In Part I, I showed a table of MyCo’s losses for the last five years and mentioned that while it had sometimes generated profits, historically losses were more common. But those were operating profits, i.e. before interest expense. If you include the interest costs of its debt, MyCo has been even less profitable, having produced net income only a few times over its many-decade history.

You might wonder how MyCo has been servicing all this debt with that track record. Actually, you probably wonder something a bit different, since the debt is all PIK converts: Why hasn’t MyCo’s share count exploded under this mountain of converting debt with no profit available to pay it off? The answer, of course, is more debt. As the converts pay interest in A shares and later convert to A shares entirely, MyCo has consistently issued replacement debt. It uses its replacement debt to soak up the increase in A shares. This doesn’t mean A shares haven’t increased at all over time; they have. But not enough to lead to declines in the Stock Price greater than a Significant Amount, at least in recent years.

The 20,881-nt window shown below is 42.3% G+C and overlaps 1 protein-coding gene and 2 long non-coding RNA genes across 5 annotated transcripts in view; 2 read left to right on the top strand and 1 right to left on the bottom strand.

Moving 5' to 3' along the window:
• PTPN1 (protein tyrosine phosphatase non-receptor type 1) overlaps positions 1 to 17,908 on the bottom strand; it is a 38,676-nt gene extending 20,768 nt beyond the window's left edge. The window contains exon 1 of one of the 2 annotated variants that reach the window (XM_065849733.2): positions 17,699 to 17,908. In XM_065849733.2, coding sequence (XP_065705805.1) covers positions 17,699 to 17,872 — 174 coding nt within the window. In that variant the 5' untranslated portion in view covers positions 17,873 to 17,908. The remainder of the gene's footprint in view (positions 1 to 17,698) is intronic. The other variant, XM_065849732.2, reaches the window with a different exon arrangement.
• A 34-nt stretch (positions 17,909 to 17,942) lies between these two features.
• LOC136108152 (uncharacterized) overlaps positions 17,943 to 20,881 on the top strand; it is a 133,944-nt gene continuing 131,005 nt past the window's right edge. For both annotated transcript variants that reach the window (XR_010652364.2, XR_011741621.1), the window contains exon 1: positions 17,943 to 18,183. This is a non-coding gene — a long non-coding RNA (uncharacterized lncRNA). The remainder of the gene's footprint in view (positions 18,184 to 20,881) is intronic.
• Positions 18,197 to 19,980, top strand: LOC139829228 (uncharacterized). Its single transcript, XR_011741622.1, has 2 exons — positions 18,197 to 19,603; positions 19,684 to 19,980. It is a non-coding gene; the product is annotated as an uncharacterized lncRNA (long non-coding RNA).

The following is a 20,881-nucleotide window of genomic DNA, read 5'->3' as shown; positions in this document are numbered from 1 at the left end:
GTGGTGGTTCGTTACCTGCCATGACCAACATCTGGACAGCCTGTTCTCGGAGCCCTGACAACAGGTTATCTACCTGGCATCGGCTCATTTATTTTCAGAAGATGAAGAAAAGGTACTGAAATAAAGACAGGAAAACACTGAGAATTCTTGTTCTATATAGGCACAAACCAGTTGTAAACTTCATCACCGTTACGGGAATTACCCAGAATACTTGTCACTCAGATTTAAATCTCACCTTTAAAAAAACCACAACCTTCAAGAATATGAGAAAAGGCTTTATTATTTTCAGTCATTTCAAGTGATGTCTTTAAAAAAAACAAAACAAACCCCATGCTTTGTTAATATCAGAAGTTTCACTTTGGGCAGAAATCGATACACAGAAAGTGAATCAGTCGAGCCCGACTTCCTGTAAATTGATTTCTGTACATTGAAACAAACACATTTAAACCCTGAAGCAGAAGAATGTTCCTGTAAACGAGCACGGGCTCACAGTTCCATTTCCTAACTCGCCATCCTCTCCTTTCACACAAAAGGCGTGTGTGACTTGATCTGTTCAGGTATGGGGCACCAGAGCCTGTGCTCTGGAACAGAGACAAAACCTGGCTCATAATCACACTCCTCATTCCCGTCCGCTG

In that case, though, is MyCo a Ponzi scheme? How is it able to raise a trillion of debt without profits? Opinions differ, but current consensus seems to be that MyCo is like any other company with significant debt and equity market capitalization yet little to no profits: Markets and bond holders believe that while it isn’t earning money now, it does have the earnings power in the future to pay of its liabilities. Typically companies that get this treatment are sacrificing current profits for future profits or seeking scale in hyper-growth mode. But MyCo is mature. In this case, investors instead seem to believe that MyCo is unprofitable by choice, but could (and in the very long term will) decide to make enough money to pay off its stakeholders.